James Lemuel Zeigler was a North Charleston community sports coach and SPAWAR retiree
To Sandra Zeigler, it seems as if James Lemuel Zeigler always was a coach. Her husband got involved with community sports after seeing their son, Jimmy, play youth sports at W.B. Goodwin Field. Zeigler started by coaching baseball in the early 1970s.
Then he just kept on coaching until the mid-90s, Sandra says. Their family, including four children, would have supper and then go to one of his games. Afterward, he would sit at the kitchen table with other men rehashing the game play by play late into the night as she cooked for them.
Zeigler, born in Bamberg on Feb. 12, 1937, died April 6. In addition to coaching, he was formerly a manager of the Satellite Communications Lab at the Charleston Naval Weapons Station.
“We were married almost 54 years,” Sandra says. “We met down on George Street. We met across the driveway from each other. I put a valentine under his door, and he came hunting for me to check my handwriting. Of course, he knew I had done it.” They were in their early teens.
Her late husband, who played football as a teen, spent time coaching baseball, football and basketball. In addition to Goodwin, he coached at Danny Jones Field and the Summerville YMCA.
Zeigler’s teams were made up of boys from the Glyn Terrace, Wando Woods, Evanston Estates and Oakridge Estates subdivisions and the mobile home parks around that area.
“My husband loved to run into them in the streets and hear about their families,” says Sandra. “He always had time to listen to them. I spent my married life standing and waiting for James to talk to those young people.”
Those he coached and mentored over the years include Frank Oakley, director of the Charleston County branch of the S.C. Department of Social Services.
“Mr. Zeigler took us boys in and taught us a lot of things, like winning wasn’t everything, even though we always won,” says Oakley, who played baseball for Zeigler at Goodwin. “Treating people the right way and being a good sportsman was most important to him. He made me into a very good athlete.”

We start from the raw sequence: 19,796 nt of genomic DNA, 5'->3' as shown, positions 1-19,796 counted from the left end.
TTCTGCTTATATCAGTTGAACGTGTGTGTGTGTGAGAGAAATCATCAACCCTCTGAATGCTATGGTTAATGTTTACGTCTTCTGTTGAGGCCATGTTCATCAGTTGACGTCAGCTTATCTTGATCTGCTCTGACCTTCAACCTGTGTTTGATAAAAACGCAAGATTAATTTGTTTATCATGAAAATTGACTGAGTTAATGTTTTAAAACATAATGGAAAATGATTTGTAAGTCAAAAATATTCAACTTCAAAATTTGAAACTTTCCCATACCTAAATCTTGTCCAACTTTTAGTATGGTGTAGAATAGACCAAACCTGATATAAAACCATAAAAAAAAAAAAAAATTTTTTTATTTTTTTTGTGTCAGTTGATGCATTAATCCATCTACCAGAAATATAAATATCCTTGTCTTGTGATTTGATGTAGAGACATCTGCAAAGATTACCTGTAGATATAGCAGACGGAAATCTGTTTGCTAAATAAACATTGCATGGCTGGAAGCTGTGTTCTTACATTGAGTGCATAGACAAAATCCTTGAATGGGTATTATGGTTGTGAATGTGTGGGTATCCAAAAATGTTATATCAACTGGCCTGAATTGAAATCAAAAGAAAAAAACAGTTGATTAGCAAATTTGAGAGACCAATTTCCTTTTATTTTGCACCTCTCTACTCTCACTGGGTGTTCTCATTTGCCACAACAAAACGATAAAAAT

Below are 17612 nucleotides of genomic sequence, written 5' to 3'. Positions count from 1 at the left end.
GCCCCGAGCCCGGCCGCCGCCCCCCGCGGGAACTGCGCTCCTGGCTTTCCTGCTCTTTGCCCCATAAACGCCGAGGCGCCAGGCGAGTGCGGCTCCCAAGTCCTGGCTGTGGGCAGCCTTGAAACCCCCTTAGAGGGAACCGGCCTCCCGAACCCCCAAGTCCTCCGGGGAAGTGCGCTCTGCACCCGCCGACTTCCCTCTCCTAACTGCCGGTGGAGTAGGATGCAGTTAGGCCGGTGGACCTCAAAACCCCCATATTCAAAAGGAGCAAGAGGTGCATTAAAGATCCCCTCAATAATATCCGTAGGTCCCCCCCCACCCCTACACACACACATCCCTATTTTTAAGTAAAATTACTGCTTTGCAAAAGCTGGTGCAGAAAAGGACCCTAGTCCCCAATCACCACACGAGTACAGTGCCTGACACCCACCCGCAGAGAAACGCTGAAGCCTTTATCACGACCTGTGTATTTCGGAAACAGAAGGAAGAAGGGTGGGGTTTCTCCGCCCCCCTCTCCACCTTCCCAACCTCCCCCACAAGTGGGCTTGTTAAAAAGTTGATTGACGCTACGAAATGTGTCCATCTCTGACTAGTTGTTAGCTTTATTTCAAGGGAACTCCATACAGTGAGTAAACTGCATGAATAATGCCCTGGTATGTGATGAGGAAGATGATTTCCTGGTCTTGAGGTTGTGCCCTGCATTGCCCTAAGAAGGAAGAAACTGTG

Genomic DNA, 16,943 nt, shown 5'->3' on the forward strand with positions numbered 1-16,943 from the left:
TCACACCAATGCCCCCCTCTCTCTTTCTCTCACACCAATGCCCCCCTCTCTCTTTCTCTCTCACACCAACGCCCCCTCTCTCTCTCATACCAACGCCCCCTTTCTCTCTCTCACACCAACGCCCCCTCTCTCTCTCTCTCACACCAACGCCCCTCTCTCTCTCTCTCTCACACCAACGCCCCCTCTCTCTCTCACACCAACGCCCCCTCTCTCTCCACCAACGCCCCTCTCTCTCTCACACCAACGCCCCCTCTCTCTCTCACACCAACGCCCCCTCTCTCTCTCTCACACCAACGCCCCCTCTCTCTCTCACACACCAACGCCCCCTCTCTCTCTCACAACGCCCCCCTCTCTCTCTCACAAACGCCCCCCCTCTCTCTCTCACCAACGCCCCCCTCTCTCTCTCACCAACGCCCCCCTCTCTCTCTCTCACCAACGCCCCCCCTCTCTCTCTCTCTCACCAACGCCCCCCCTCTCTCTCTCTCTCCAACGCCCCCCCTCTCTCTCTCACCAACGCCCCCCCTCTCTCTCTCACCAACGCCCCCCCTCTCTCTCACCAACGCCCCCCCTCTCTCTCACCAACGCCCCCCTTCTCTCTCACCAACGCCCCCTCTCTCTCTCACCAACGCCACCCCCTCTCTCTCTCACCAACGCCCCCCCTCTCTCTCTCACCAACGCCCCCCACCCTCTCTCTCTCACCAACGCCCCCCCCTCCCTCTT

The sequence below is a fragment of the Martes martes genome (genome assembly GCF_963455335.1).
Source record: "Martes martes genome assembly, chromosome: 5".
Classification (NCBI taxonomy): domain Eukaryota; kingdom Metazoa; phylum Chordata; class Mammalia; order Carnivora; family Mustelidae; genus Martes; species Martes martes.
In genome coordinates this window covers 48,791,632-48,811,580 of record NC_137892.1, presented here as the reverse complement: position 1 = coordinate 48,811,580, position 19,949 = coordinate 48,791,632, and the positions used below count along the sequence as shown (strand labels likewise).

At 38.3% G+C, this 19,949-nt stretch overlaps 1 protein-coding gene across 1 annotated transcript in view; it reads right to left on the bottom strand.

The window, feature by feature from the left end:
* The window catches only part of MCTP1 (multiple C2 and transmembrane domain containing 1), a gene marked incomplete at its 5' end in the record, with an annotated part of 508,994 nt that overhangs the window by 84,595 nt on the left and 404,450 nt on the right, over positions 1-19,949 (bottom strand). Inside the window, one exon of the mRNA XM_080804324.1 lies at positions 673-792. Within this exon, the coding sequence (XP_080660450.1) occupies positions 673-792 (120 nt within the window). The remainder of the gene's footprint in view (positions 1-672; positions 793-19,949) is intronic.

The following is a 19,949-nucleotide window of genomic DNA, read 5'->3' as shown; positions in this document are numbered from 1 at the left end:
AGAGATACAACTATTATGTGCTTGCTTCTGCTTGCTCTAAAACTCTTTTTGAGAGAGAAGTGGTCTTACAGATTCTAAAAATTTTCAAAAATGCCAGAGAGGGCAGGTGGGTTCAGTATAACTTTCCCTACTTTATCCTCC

But Zeigler cared about more than making the youths into good players, Oakley says.
“My dad was sick when I was growing up, and he could not do a lot of things, like go to the games. Mr. Zeigler helped me to become a better adult. I graduated from Francis Marion University and probably would not have made it that far if it was not for him.
“The community will miss having that mentor, that role model. And the kids desperately need someone to be that role model, to be that mentor today.”
Kenny Wilkerson grew up with Zeigler’s sons and now lives in Winnsboro.
“I coached football with him for one season at Goodwin,” Wilkerson says. “He was nice enough to let me help coach.
“You talk about a wonderful man,” Wilkerson says. “He was like the neighborhood dad. You could go to his house and he would cut up and tell jokes with you. But if you did something that was not in your best interest, he would tell you about it in a very polite and nice way. He did it in a way that you would not do it again because Mr. Zeigler told you.
“If you needed the look, whether he was your dad or not, Mr. Zeigler gave you the look. Every neighborhood should have a Mr. Zeigler. This is a man who would do anything for any kid. There was no white, black or green. They were all his kids.
“I hope everybody gets to meet a Mr. Ziegler at least once in their life,” Wilkerson says. “They will be better for it.”
Reach Wevonneda Minis at 937-5705 or wminis@ postandcourier.com.